Tuesday, October 14, 2008

Not Every Team Bucking Fate This Season

If I have one weakness when it comes to sports, I play the numbers a little too much. I look into the matchups for statistical gaps, check quality of opponents, check style of offense and defense, look at individual playmakers and how they will complement what the opposition throws at them. From all of this I try to make a determination on who will win- as though you could give me some film with all the logos blurred out and I could make an unbiased prediction. But sometimes you need to remember the names on the jerseys, the logo of what teams are playing, the coaches on the sidelines and who, when it comes right down to it, will just win it.

As you can imagine, that was going through my head right when Peyton threw his third touchdown pass of the day over the heads of Ravens defenders in every sense of the word. I’m not mad, clearly the Ravens weren’t “who we thought they were”- and who could expect them to be? They are not an upper echelon team. They can beat the bottom dwellers and might be able to take a heavyweight to 12 rounds now and then, but they are not ready just yet to contend- not after that performance.

The Colts appear to have the Ravens’ number, and it is na├»ve of us perhaps to assume that Peyton was not going to get back on track sooner or later. While appalling (I think Windsor’s report card covers it), we have to consider other issues in sports this year that have revealed that regardless of the circumstances, some teams are just supposed to lose…

The Cubs. Allow me to let that sink in a minute… the Cubs. #1 in the National League, with 3 potential aces in their staff perfectly set up for a 5 game series. The Dodgers, while a hot team over the last 2 months of the season, were being carried by a single player in Manny Ramirez and were using a brand new lineup for the NLDS, one they had not tried all season. Additionally, the Dodgers squeaked into the playoffs in a division that was the only one in baseball not to have more than one team above .500. Even the Dodgers weren’t consistently above .500 until September! But we all knew in our hearts that somehow the Cubs would lose this one- no Bartman to blame this time…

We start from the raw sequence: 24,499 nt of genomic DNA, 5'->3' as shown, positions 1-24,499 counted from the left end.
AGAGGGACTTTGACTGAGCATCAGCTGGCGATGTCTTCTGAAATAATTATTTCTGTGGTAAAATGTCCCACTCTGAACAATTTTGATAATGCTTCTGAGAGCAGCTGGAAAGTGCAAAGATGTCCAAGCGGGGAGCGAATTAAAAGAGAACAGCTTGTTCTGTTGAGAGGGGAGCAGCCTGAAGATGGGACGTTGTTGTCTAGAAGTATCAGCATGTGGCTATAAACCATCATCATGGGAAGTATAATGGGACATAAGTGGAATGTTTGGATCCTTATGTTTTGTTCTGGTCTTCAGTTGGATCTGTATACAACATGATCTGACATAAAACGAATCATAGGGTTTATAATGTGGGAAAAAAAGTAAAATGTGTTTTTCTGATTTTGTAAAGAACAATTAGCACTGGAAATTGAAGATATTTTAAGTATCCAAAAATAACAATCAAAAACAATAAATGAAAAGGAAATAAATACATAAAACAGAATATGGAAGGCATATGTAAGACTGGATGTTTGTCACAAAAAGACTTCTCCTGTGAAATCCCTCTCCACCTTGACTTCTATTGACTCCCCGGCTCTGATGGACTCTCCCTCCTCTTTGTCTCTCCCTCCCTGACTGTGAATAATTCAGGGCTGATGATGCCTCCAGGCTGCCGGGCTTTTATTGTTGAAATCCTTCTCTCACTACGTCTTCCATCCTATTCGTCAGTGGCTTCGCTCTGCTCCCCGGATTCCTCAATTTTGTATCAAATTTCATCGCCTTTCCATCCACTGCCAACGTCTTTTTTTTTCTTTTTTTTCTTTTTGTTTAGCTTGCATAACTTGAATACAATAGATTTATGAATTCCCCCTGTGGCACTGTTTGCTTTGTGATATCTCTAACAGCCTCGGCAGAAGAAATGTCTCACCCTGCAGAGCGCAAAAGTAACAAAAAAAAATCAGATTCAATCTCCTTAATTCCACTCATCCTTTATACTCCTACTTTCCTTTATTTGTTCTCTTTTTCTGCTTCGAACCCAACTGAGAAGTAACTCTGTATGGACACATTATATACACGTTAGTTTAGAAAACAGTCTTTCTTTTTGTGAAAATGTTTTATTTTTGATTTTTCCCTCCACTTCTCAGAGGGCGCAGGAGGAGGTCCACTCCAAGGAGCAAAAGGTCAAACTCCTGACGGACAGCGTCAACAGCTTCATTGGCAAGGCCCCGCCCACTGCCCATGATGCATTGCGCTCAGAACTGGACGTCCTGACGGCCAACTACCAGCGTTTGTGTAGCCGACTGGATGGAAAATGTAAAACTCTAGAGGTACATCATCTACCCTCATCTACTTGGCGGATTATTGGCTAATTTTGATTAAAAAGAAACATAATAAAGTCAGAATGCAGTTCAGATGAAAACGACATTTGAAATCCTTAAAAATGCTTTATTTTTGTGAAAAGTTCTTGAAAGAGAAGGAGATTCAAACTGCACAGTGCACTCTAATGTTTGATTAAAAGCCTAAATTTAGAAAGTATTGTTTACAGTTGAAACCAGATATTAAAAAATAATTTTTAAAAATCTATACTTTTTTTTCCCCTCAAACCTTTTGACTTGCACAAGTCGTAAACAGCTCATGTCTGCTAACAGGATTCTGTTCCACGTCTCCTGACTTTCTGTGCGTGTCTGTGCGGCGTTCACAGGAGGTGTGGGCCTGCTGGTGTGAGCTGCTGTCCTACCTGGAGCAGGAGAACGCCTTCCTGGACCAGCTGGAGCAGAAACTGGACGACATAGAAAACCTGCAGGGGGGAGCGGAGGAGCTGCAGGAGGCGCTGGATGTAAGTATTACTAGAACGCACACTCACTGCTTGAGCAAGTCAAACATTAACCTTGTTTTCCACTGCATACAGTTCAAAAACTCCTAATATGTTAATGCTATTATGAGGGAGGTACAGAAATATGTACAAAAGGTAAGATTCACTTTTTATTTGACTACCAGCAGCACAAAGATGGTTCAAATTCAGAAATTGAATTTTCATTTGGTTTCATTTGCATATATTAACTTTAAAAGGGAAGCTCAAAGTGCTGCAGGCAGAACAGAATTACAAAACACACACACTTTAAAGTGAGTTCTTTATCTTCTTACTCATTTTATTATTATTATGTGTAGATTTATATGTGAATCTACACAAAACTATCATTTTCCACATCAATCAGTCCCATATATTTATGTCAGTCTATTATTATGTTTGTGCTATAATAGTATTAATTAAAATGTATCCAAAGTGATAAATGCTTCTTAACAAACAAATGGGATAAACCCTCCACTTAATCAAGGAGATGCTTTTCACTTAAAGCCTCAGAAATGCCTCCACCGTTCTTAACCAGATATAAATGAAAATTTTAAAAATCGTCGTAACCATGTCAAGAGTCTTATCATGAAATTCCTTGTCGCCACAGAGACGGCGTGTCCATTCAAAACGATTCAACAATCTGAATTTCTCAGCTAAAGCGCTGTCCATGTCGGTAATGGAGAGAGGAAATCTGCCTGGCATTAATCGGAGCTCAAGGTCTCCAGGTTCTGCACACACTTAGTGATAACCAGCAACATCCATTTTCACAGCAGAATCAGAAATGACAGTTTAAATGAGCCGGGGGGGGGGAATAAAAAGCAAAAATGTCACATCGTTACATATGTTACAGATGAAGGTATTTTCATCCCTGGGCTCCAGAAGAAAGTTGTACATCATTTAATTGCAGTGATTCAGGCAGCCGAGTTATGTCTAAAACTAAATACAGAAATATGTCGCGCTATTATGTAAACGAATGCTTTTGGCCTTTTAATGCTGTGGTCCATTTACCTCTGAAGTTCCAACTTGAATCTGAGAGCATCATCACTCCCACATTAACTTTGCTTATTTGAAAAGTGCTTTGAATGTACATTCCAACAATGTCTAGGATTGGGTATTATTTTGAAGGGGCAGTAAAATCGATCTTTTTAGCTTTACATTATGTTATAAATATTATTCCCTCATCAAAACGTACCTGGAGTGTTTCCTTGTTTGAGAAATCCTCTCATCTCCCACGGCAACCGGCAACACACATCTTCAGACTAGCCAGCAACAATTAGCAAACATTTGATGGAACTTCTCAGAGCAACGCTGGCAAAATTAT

Cincinnati Bengals. Can we start calling them the Bungles again yet? No matter what I am pretty sure we can start calling Marvin Lewis “fired”. He should have been gone after last season, but he most certainly will be gone after this one. Don’t blame Carson Palmer’s injury either, the team wasn’t winning with him in there either. The Bengals, to their credit, did push the Cowboys and the Giants to the brink. In fact, they have come close to winning on several occasions this season. But that is exactly what the Bengals do. They lose, no matter what seems to happen. I am not sure that it will be a permanent return to the cellar for Cincinnati (with Palmer under center for years to come I doubt it), but one gets the sense that a return to normalcy might be in order along the Ohio River. Unfortunately, normalcy is tough on Bengals fans.

And then, sometimes teams don’t care if they are supposed to lose or not…

Who thought the Rays would be here? If you are raising your hand, you are lying. The country it seems is pulling for them (myself included) and after last night’s 9-1 whomping of would-be ace Jon Lester, the Rays might legitimately have a shot. Their rise this season has defied all numbers, all predictions, all possible logic of sports. No playoff experience, no history of success, the toughest division in baseball, fade down the stretch- all of it either hasn’t mattered or hasn’t happened. At this point the Rays hold a 2-1 series advantage against the reigning World Champion Boston Red Sox, and while all logic indicated that Boston still has the edge, you feel as though the sports gods are bending the world just a little to let David hit a walk-off home run against Goliath.

Photo Credit: [Chicago Tribute: Nuccio DiNuzzo]

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